Names have been changed.
It was a week after my mom returned home from court-ordered inpatient rehab. My home finally felt as it should, comfortable and full of laughter.
My smile lingered as I left my mom and little sister playing their memory card game at the table in our living room.
I went to the spare room, where we all kept clothes, to grab a sweater. As I was leaving the room, a bizarre sight caught my eye. My burgundy beanie hat seemed to stand on its own, floating about a centimeter off the nightstand.
I crept closer to the nightstand and slowly pulled the hat up. My eyes widened and my heart dropped. I feared I knew what was there but prayed I was wrong.
Under the hat was a tall colorful can. It looked like one of those Monster energy drinks. I lifted up the can with more force than necessary since it was completely empty. Scanning the ingredients, I discovered it wasn’t a Monster. Monsters don’t have alcohol.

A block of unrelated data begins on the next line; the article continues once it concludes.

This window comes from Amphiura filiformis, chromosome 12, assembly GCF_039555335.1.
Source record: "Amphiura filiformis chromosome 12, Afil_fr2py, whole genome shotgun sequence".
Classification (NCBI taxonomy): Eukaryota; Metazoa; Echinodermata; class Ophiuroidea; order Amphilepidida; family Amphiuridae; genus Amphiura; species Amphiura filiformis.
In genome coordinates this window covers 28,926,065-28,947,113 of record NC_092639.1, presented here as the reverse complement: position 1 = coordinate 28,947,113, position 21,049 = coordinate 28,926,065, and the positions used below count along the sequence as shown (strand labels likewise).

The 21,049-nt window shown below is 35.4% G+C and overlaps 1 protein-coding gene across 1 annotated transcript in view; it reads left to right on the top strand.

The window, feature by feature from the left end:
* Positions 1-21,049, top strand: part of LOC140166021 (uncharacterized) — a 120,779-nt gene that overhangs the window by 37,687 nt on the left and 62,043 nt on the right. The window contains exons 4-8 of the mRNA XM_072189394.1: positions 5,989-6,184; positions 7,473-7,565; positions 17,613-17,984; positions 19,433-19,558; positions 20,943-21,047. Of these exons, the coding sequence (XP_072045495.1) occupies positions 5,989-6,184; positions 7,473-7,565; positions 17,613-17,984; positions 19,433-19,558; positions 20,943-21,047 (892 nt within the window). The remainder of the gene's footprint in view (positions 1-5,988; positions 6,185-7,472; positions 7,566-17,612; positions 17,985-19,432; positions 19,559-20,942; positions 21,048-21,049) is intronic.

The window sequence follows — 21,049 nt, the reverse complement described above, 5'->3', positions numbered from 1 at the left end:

I set the can back onto the nightstand and placed my hat back over it, as if I’d never touched it. The smile I walked into the room with was suddenly too heavy to carry.
I had believed the four-year nightmare of her addiction was over.
My little sister Evelyn and I had stayed with our Uncle Barry and his family while my mom was upstate at her treatment facility for a month. After rehab, it was clear that she was the healthiest she had been in four years. That was when my father died and she turned to drugs, then alcohol.
When she came home from rehab, my mom apologized for what she’d put us through. The Administration for Children’s Services had been involved with our family for a year because of her frequent hospitalizations for extreme drinking, and she verbally abused me when she was drunk.
I was so happy to see her clear and loving again, I forgave her instantly.
Soon after I found the can, she relapsed back to her old slurring, raging, alcoholic self. I was bewildered by why, after finally getting healthy, she’d throw everything away so quickly.
An Emotional Burden
Only a week after she returned, she tested positive for alcohol. A month later, our ACS caseworker sent Evelyn, who was 9, and me, 15, back to live with Barry, my late father’s brother, again. My mom stayed in the home we grew up and fell apart in, and we had supervised visits with her on the weekends.